This leaves so much to be desired especially in the light that neighbouring Ghana has advanced its oil production to about 120,000 barrels of oil daily and the West-African nation is basking in the euphoria of this capacity, making plans towards national development and here in Nigeria the government is not perturbed that well over Ghana’s oil production levels goes to criminals on a daily basis.
This development according to some of the delegates who spoke with Sweetcrude at the conference is sadly the greatest challenge facing the country economically today, even as some noted that there are also other challenges facing the sector like the non passage of the Petroleum Industry bill which is expected to address very serious issues like the tax/fiscal regime amidst other cogent issues currently affecting the sector in Nigeria.
Ian Craig had earlier on explained that a typical land-based well costs about $20 million to drill in Nigeria. But in deep water costs can be well over $100 million, and one well is of course never enough to prove a prospect, you normally need several appraisal wells to be sure that a discovery is viable.
“When you are lucky enough to have a commercial discovery, the development costs and timescales are daunting; perhaps 10 billion dollars for a large integrated oil and gas project. The execution of the project may take 5 years or so and many years beyond that before the initial outlay can be recouped.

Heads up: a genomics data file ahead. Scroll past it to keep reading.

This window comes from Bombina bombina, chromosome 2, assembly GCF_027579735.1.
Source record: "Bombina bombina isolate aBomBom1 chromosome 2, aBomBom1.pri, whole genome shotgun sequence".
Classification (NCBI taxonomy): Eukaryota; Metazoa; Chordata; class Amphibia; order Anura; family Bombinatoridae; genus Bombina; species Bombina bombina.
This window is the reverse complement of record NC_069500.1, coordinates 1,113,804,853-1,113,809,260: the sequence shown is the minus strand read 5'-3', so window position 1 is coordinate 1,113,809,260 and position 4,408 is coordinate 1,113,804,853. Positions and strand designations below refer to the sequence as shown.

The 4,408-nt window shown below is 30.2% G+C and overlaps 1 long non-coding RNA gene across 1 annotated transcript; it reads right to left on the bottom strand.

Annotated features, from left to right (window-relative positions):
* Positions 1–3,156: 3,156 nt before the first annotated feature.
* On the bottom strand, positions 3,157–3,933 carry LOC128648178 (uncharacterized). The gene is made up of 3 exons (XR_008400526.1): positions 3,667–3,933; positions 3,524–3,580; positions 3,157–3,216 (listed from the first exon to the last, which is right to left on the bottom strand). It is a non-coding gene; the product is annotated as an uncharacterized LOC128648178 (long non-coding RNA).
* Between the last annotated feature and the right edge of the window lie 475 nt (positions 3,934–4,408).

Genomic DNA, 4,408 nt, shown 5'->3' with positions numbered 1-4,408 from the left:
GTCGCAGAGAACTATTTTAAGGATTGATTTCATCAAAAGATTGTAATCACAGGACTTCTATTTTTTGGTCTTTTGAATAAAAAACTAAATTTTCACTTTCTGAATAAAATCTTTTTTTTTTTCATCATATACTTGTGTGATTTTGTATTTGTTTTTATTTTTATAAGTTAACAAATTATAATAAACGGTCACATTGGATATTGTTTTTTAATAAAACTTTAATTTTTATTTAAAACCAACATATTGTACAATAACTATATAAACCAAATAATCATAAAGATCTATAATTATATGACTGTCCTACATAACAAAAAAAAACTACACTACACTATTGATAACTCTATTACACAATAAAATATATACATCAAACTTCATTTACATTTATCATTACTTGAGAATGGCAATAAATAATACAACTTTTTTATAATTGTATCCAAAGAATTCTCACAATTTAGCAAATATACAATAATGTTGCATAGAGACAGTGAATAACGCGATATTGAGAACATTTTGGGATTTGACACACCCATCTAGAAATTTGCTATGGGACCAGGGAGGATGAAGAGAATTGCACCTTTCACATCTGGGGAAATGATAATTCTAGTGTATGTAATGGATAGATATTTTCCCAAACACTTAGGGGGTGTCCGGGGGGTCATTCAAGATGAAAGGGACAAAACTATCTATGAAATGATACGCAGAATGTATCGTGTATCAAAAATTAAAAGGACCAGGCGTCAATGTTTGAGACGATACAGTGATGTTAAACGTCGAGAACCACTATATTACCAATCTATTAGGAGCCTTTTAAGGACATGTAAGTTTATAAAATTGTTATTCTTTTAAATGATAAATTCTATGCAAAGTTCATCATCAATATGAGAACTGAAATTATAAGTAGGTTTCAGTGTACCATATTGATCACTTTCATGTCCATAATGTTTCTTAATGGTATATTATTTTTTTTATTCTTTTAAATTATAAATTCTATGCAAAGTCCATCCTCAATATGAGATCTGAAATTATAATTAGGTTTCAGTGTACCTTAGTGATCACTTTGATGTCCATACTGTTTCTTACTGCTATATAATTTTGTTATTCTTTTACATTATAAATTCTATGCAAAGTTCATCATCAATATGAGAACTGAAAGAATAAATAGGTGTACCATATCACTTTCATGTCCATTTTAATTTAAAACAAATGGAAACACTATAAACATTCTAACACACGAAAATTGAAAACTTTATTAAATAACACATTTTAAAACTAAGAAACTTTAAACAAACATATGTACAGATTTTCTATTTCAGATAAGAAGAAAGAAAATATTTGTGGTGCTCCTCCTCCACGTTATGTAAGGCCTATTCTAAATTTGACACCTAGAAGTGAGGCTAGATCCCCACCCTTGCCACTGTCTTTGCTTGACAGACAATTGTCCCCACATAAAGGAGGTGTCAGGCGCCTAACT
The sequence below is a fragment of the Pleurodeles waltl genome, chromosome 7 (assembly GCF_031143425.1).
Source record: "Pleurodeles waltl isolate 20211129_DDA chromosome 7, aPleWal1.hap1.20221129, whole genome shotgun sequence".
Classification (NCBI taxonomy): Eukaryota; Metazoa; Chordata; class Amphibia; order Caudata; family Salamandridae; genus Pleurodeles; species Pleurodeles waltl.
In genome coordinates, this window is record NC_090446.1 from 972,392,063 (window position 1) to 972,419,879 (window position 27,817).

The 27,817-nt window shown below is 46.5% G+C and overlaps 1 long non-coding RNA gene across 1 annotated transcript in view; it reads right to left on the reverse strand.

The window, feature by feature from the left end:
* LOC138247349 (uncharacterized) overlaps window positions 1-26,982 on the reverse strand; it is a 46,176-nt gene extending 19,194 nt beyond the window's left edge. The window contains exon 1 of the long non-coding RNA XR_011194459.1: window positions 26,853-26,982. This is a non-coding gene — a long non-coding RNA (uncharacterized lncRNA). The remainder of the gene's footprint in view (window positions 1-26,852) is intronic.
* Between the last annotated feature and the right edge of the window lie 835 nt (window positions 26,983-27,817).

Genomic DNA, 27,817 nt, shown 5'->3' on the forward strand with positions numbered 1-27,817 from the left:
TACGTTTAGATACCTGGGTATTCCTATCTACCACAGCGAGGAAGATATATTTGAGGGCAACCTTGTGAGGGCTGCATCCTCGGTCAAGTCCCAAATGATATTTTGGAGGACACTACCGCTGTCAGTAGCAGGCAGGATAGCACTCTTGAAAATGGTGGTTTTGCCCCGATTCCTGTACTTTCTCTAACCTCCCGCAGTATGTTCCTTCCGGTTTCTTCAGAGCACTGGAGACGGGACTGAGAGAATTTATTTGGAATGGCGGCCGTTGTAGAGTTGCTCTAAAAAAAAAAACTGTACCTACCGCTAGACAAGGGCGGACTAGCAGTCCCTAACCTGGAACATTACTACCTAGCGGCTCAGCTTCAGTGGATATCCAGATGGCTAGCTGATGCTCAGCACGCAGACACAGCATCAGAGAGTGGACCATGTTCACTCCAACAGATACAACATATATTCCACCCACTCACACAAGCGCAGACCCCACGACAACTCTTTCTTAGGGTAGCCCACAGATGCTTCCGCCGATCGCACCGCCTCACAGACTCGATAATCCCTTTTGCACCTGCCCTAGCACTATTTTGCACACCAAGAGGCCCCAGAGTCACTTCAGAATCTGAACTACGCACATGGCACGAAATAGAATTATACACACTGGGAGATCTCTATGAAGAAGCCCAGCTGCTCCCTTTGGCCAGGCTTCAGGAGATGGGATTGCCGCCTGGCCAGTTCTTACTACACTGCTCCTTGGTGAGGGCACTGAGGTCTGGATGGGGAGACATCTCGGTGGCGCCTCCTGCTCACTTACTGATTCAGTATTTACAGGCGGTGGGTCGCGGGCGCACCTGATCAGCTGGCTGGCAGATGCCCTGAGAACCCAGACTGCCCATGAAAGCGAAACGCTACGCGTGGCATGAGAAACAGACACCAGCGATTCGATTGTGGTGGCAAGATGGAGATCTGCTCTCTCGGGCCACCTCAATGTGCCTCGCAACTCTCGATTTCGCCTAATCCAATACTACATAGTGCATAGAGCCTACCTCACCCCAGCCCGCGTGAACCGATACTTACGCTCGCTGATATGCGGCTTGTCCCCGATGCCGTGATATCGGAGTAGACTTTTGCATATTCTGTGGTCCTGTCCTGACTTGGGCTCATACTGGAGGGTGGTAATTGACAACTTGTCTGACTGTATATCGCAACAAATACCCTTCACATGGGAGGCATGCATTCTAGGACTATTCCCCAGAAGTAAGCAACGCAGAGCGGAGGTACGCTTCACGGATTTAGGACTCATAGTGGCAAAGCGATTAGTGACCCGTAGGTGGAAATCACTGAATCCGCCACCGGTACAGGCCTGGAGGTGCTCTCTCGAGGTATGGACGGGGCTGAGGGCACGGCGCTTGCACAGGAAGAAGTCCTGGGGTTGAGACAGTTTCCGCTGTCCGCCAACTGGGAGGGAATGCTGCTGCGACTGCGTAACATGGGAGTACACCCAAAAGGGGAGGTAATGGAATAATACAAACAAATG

There are also political risks. In recent years for instance we have witnessed nationalisation in Venezuela, where the government took control of various assets operated by foreign oil and service companies, and in Middle East and North Africa unrest has forced most oil companies to temporarily withdraw from several countries in the region.
In the past week we have seen South Sudan suspend all its oil production and Iran pre-empting a European ban on importing Iranian oil.
So companies like Shell are not risk averse. We acknowledge all of the above risks, and many more and we make every effort to minimize the potential impact. So before we drill in new frontiers we use every available technology and international expertise to improve our chances of success, and before we sink billions of dollars into projects that may take a decade to return the capital, we try to ensure that the necessary fiscal, legal and political structures are in place” he said.
The Oil boss averred further that Nigeria can be regarded as a mature province in some regards because fifty years of onshore oil production must surely classify the sector as mature.
“ Substantial oil reserves remain onshore but there are non technical challenges to deal with. The militancy which crippled onshore production from 2005 to 2009 has abated but staggering levels of theft and criminality prevail.”
Mr. Craig noted that despite the fact that Nigeria is referred to as a gas province with some oil, the lack of effective market mechanisms and infrastructure in both gas pipelines and the power generation and distribution network has greatly curtailed the development of Nigeria’s gas reserves for domestic use. According to him much more could be done to develop this under used resource for both export and domestic consumption.
The Shell boss stated that contrary to some views making the rounds there is no shortage of investment opportunities in Nigeria, from mature onshore to maturing shallow water to still developing deepwater or gas opportunities abound for willing investors in the country.